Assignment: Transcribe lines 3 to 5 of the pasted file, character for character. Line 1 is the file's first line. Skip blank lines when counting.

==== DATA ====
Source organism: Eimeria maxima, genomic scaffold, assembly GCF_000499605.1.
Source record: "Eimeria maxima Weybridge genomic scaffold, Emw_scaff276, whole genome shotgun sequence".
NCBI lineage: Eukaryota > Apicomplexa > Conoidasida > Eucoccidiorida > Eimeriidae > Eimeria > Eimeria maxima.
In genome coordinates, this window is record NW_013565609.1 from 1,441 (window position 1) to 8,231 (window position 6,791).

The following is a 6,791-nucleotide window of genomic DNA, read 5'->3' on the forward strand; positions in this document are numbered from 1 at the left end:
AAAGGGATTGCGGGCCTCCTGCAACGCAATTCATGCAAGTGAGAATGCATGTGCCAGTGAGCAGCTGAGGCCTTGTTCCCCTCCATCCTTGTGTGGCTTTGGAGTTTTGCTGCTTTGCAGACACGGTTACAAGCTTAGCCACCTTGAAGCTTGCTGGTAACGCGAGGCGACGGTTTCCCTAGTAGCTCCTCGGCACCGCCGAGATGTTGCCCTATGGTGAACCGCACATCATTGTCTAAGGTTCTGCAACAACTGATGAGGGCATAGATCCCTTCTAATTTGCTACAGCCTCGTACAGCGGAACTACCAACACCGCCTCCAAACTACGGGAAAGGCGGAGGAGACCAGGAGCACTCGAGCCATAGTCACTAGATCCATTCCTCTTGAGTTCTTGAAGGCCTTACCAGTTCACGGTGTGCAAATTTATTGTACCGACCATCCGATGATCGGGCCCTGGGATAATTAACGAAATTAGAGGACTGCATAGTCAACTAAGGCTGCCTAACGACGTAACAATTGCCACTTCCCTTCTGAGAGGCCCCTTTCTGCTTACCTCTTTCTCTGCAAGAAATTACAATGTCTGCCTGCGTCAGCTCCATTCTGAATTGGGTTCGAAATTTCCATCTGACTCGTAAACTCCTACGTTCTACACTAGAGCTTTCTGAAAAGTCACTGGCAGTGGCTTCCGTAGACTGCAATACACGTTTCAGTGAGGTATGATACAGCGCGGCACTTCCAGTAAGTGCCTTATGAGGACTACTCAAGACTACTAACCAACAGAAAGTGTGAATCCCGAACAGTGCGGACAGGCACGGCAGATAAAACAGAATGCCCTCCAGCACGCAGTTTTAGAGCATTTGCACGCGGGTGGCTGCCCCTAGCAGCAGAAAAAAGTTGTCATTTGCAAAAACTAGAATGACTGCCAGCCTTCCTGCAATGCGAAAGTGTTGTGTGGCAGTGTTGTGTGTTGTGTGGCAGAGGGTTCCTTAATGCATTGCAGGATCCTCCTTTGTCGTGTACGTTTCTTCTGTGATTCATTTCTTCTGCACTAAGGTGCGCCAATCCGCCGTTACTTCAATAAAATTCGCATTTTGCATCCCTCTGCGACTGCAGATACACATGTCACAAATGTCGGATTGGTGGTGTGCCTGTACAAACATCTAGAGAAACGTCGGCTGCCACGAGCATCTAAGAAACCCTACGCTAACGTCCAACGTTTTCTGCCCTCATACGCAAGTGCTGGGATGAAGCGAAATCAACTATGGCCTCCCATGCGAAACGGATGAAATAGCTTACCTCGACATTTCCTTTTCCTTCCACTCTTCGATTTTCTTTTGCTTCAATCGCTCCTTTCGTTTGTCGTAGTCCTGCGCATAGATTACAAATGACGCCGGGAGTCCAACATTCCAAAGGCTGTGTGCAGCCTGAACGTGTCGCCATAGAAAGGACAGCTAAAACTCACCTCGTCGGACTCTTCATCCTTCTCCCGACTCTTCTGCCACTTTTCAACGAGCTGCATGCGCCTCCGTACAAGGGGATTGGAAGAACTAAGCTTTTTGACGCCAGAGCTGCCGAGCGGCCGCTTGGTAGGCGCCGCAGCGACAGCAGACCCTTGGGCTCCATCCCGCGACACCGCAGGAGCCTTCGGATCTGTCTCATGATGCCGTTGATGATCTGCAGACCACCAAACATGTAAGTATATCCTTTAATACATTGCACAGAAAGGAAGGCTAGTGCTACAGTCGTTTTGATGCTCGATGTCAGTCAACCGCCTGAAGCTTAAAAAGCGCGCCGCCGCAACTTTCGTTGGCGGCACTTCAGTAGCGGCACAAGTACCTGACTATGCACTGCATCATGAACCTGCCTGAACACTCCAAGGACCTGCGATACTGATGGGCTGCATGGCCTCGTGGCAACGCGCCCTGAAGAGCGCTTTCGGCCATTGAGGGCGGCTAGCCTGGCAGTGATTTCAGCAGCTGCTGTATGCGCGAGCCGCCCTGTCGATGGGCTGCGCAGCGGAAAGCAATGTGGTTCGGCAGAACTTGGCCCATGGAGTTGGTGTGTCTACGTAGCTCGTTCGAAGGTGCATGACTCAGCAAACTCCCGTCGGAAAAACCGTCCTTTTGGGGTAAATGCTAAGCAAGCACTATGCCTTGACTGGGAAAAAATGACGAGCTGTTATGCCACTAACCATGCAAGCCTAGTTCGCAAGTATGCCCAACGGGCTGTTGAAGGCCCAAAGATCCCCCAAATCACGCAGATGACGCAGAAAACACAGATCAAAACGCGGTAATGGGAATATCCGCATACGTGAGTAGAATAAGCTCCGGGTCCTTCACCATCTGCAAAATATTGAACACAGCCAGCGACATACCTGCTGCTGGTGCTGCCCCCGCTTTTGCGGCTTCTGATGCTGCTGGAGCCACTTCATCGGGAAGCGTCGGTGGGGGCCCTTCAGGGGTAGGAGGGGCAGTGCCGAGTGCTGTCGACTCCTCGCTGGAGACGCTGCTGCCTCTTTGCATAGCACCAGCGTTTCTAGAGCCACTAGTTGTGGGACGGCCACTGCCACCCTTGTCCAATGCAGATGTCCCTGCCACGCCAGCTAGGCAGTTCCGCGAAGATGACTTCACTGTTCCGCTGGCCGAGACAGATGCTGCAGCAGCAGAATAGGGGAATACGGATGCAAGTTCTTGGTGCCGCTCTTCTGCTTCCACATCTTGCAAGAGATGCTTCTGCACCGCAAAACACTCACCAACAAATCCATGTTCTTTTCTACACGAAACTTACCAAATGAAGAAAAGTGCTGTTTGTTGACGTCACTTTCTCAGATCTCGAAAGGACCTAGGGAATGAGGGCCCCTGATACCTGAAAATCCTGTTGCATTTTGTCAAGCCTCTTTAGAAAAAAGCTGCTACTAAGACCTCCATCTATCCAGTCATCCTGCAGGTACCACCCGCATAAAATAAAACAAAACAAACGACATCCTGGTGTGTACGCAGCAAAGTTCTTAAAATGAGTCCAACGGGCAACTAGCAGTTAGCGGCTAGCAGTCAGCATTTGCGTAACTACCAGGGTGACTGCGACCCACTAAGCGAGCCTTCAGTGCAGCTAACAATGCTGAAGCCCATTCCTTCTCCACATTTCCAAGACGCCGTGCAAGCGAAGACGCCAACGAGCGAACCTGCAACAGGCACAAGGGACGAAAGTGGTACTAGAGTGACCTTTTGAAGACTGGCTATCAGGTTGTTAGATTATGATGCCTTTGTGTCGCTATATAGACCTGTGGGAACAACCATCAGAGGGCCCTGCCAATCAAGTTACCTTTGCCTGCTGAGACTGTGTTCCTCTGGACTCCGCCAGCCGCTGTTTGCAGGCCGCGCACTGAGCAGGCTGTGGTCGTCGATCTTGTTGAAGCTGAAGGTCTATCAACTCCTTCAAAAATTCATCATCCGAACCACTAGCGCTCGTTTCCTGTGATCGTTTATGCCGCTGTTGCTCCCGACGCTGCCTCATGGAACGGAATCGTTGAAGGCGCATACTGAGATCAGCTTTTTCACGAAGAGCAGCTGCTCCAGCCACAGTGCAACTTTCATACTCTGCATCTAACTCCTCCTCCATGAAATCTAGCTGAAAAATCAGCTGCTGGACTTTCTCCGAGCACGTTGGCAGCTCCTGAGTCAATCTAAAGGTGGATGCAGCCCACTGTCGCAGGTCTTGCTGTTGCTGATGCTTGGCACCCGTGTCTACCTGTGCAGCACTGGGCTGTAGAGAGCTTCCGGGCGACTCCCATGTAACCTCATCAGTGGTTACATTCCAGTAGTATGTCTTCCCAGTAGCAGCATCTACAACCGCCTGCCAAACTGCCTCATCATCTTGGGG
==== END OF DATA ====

NCBI lineage: Eukaryota > Apicomplexa > Conoidasida > Eucoccidiorida > Eimeriidae > Eimeria > Eimeria maxima.
In genome coordinates, this window is record NW_013565609.1 from 1,441 (window position 1) to 8,231 (window position 6,791).

The following is a 6,791-nucleotide window of genomic DNA, read 5'->3' on the forward strand; positions in this document are numbered from 1 at the left end: